SeaWorld Entertainment confirmed that the four roller coasters it had planned on opening in 2020 will instead be pushed back to 2021.
This includes Iron Gwazi, the Busch Gardens Tampa Bay hybrid coaster that Theme Park Tribune had named as the biggest attraction coming to Central Florida this year. The 206-foot-tall coaster had begun testing just before theme parks shut down in mid-March. The recent addition of the ride’s wait time sign had sparked speculation of an impending opening.
Other SeaWorld coasters that will be delayed to 2020 include Ice Breaker at SeaWorld Orlando, Pantheon at Busch Gardens Williamsburg and Emperor at SeaWorld San Diego.
“If you recall, we felt this was going to be our best lineup of new attractions in our history,” interim SeaWorld CEO Marc Swanson said of the 2020 coasters during the company’s second quarter earnings call Monday.
Interim chief financial officer Elizabeth Castro Gulacsy said the company has “about $15 million or so left to finish those rides” and another “$40 to $50 million” in invoices for construction that has already been completed.
Theme Park Tribune has previously reported that liens have been filed against SeaWorld for unpaid work on Iron Gwazi and Emperor; in the case of the latter, the contractor has filed a lawsuit claiming SeaWorld refused to pay for $3.3 million in completed work until the park reopens.
Revenue and attendance for the April to June period were way down — not a surprise considering SeaWorld’s parks were largely shuttered during the quarter. Total revenue was only $18 million (down from $388 million in the second quarter of 2019) and attendance was only 300,000 guests (down from 6.2 million). The company saw a net loss of $131 million.
Swanson said its attendance at its open parks increased 15 percent from the last week of June, though he didn’t give an exact figure. Overall, however, he said attendance has ranged from 10 to 15 percent of the prior year’s attendance up to nearly 50 percent on certain days.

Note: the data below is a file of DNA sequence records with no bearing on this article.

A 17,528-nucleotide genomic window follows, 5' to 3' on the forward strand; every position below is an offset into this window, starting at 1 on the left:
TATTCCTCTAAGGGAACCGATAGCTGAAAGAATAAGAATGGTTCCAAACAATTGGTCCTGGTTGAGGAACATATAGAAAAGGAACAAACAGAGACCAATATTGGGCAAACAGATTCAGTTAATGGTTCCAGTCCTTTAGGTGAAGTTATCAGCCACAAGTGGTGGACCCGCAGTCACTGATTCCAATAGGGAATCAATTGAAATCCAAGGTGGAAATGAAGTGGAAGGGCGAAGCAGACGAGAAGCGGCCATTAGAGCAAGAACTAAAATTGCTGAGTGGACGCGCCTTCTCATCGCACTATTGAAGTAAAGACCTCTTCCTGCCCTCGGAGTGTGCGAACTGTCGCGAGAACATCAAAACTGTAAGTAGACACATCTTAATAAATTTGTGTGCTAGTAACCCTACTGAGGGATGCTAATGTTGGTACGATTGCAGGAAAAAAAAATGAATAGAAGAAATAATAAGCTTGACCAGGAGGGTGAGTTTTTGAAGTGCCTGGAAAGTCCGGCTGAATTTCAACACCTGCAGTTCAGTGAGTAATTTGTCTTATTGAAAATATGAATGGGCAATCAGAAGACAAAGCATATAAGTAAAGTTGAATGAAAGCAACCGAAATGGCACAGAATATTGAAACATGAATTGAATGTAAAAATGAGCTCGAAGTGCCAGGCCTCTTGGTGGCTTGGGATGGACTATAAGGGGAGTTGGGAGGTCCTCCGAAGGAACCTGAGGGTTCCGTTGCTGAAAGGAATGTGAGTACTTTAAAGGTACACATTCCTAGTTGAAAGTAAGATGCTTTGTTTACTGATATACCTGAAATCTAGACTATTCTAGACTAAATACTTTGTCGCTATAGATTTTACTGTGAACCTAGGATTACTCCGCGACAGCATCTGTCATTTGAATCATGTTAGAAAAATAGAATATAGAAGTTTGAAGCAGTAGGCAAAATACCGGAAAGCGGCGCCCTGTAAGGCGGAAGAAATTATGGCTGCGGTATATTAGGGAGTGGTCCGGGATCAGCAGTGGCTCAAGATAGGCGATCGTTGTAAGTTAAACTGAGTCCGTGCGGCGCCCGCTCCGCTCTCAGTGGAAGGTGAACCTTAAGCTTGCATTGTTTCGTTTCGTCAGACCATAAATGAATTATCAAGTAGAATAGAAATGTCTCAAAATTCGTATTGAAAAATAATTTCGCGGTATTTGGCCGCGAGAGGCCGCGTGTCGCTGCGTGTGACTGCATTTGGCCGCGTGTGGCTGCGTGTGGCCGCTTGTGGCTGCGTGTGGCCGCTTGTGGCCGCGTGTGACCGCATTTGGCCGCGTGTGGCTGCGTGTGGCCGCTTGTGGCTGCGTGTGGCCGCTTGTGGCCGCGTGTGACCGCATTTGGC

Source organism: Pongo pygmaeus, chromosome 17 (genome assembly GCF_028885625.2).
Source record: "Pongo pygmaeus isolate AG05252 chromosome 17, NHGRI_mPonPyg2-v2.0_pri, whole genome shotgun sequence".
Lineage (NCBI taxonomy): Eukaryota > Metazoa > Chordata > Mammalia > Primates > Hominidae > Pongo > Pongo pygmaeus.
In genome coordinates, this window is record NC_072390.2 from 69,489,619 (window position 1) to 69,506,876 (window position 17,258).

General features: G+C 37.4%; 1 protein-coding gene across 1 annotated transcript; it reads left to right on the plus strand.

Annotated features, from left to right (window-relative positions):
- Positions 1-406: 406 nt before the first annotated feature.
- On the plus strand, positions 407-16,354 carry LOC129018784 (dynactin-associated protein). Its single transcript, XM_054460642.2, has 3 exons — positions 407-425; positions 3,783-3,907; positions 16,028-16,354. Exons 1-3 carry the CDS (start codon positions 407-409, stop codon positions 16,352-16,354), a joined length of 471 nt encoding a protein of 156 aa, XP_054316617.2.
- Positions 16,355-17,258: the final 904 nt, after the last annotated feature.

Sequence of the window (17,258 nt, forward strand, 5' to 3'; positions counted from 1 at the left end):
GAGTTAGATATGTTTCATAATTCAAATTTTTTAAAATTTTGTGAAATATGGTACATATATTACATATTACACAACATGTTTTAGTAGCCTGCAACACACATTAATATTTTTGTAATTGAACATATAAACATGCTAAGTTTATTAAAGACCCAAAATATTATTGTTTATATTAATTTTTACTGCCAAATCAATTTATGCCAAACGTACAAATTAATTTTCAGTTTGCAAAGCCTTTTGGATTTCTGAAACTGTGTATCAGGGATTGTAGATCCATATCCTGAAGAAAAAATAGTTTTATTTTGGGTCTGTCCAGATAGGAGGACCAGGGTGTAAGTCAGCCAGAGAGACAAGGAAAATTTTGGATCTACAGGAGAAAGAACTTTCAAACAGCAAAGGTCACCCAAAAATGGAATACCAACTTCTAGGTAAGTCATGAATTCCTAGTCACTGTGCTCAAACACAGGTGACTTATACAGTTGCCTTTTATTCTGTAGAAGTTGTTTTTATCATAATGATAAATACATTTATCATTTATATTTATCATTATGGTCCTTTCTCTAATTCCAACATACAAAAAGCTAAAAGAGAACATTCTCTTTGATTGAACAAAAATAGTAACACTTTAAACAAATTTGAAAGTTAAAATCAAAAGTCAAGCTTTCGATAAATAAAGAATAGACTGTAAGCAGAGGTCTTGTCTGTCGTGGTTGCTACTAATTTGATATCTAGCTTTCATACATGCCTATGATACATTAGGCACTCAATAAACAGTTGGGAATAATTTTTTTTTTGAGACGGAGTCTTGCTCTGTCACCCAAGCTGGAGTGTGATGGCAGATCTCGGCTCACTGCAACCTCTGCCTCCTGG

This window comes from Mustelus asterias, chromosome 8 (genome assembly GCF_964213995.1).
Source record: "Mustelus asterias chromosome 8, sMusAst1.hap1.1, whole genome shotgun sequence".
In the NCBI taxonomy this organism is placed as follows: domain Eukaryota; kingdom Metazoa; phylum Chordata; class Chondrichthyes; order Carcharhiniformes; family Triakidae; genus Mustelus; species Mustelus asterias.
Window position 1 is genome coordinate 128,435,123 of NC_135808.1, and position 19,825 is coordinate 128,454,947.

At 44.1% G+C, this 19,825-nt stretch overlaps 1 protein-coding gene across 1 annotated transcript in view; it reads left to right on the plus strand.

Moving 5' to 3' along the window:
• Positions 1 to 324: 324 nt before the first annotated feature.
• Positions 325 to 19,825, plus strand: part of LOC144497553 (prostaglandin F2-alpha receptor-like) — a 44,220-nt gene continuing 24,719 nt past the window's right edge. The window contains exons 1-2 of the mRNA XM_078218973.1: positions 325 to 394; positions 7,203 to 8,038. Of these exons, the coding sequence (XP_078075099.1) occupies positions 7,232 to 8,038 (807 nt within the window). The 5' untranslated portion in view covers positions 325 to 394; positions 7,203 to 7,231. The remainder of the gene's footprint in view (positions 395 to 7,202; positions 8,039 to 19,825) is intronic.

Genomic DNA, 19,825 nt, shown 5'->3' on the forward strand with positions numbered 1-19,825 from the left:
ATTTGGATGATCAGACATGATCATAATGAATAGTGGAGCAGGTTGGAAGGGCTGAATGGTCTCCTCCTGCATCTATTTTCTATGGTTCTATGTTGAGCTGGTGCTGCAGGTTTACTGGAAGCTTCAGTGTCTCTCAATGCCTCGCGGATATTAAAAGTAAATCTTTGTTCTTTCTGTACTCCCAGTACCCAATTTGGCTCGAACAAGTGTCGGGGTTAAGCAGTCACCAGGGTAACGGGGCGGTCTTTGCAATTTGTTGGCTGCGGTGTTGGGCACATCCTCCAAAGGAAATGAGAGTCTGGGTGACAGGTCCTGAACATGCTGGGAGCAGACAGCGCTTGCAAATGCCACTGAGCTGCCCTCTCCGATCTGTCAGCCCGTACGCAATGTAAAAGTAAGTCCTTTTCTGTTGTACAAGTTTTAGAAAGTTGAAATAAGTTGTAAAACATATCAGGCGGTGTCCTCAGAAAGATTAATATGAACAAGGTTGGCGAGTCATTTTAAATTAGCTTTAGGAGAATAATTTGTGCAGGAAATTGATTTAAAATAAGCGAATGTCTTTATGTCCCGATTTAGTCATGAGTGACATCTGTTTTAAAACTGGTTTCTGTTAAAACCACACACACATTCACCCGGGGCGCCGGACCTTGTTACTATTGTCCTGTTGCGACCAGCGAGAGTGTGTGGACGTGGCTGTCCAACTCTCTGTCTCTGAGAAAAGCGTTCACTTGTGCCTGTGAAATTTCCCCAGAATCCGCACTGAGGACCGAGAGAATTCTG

“As far as capacity, those are limitations that we have in place so that we can do social distancing within the parks,” he said. “There’s been a handful of days where we would have liked to have more capacity at a park or two, but I think we’ve been able to manage and will be able to continue managing going forward.”
In a notable difference from its local competitors in Central Florida, SeaWorld will run Halloween and Christmas events in a modified form.
“We’re going to do our events, we’re going to do Halloween, we’re going to do Christmas,” Swanson said. “Whether we run every single day like last year remains to be seen, and then, we’ll have to see as we get into the fall here, the dynamics with schools and whatnot.”
Swanson did not specifically mention if Busch Gardens will move forward with a modified Howl-O-Scream, which features up-close scare encounters similar to Universal’s cancelled Halloween Horror Nights.
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